The Securites and Exchange Commission said Monday that Wells Fargo Advisors (WFC) will pay $5 million for failing “to maintain adequate controls to prevent one of its employees from insider trading based on a customer’s nonpublic information.”
The SEC also charged the bank with “unreasonably delaying its production of documents during the SEC’s investigation and providing an altered internal document related to a compliance review of the broker’s trading.”
According to the SEC, Wells Fargo admitted wrongdoing in the case.
“When investors entrust private information to their stockbrokers or investment advisors, they have the right to expect that it will not be exploited,” said Andrew J. Ceresney, director of the SEC’s enforcement division, in a press release.
“In this case — our first against a broker-dealer for failing to protect the nonpublic information conveyed by its customers — Wells Fargo failed to implement procedures to prevent misuse of such information,” Ceresney explained.
(The bank declined to comment on the matter.)
In its own documents, Wells Fargo highlighted the risk of its employees misusing confidential information obtained from retail customers and clients, according to regulators. The bank says one of its staff members learned confidentially from a client that Burger King was being acquired by a New York-based private equity firm and then traded on that nonpublic information ahead of the announcement.
In 2012, the SEC charged Waldyr Da Silva Prado Neto, a citizen of Brazil working at the time for Wells Fargo in Miami, with illegally trading in Burger King stock for $175,000 in illicit profits. He also tipped off others living in Brazil and elsewhere, who were able to trade on the nonpublic information.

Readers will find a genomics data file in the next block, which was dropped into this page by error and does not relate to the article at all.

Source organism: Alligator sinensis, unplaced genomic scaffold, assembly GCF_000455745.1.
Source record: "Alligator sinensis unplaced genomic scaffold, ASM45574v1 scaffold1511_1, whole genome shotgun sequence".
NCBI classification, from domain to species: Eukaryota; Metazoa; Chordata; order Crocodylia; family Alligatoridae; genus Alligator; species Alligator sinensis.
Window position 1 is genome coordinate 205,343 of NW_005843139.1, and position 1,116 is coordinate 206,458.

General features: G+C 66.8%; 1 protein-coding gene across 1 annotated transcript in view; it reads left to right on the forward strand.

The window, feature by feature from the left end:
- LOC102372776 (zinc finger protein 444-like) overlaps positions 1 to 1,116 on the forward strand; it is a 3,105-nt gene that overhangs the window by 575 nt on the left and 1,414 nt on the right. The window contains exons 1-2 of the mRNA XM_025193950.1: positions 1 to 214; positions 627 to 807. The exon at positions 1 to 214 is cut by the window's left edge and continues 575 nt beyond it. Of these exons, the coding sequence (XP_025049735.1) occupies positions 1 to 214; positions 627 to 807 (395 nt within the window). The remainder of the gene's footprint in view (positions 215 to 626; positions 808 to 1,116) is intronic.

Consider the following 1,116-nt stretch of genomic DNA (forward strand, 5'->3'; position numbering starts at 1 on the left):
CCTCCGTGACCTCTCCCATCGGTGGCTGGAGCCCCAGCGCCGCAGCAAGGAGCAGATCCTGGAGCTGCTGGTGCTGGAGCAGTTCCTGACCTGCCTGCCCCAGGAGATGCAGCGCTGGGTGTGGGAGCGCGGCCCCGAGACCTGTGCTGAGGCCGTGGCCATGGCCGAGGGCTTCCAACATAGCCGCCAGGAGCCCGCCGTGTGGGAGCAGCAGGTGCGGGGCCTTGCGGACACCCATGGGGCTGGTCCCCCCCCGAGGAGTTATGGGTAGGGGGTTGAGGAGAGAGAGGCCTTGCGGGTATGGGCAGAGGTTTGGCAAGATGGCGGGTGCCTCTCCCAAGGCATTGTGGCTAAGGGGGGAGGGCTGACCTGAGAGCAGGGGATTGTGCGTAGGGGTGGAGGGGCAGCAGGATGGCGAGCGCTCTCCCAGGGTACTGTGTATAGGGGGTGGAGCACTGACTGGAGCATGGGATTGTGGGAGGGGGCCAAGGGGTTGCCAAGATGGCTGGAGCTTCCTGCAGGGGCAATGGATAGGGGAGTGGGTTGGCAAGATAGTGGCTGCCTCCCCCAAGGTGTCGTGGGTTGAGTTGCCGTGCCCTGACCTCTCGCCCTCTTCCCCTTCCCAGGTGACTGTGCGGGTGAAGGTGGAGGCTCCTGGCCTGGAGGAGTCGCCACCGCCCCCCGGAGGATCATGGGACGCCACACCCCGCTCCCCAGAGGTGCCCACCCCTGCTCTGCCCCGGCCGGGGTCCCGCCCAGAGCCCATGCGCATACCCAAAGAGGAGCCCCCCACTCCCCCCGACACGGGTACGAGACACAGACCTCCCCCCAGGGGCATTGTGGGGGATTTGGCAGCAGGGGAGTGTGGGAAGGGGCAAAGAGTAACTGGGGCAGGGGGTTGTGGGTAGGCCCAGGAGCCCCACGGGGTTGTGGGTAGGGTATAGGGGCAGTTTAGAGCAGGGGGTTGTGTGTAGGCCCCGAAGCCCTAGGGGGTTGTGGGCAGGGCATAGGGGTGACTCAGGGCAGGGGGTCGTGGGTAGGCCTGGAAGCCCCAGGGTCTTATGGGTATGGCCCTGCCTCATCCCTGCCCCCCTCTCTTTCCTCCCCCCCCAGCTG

‘Failed to Act’
The SEC’s order says that multiple groups responsible for compliance or supervision within Wells Fargo had indications that the advisor was misusing customer information. However, the regulators say, these groups “lacked coordination or any assigned responsibilities, and they ultimately failed to act on these indications.”
As the SEC outlined, federal law requires that broker-dealers and investment advisors “establish, maintain and enforce policies and procedures to prevent such misuse of material nonpublic information.”
In addition, the SEC’s order found that when investigators asked for all documents related to the firm’s compliance reviews of the broker’s trading, Wells Fargo’s document production “omitted documents related to the broker’s trading in Burger King stock.”
Some six months after SEC investigators first requested the documents, Wells Fargo produced the Burger King-related review “without any explanation as to why it was not produced in the first place.”
Furthermore, the regulators add, Wells Fargo “failed to provide an accurate record of the review because one of the documents had been altered to include additional language before it was produced to the SEC.”
“Wells Fargo unreasonably delayed producing documents to the SEC’s staff and altered a previously requested compliance document after the SEC charged a former Wells Fargo employee with insider trading,” said Daniel M. Hawke, chief of the SEC Enforcement Division’s Market Abuse Unit, in a statement. “The firm’s actions improperly delayed our investigation, and the production of an altered document interfered with our search for the truth.”
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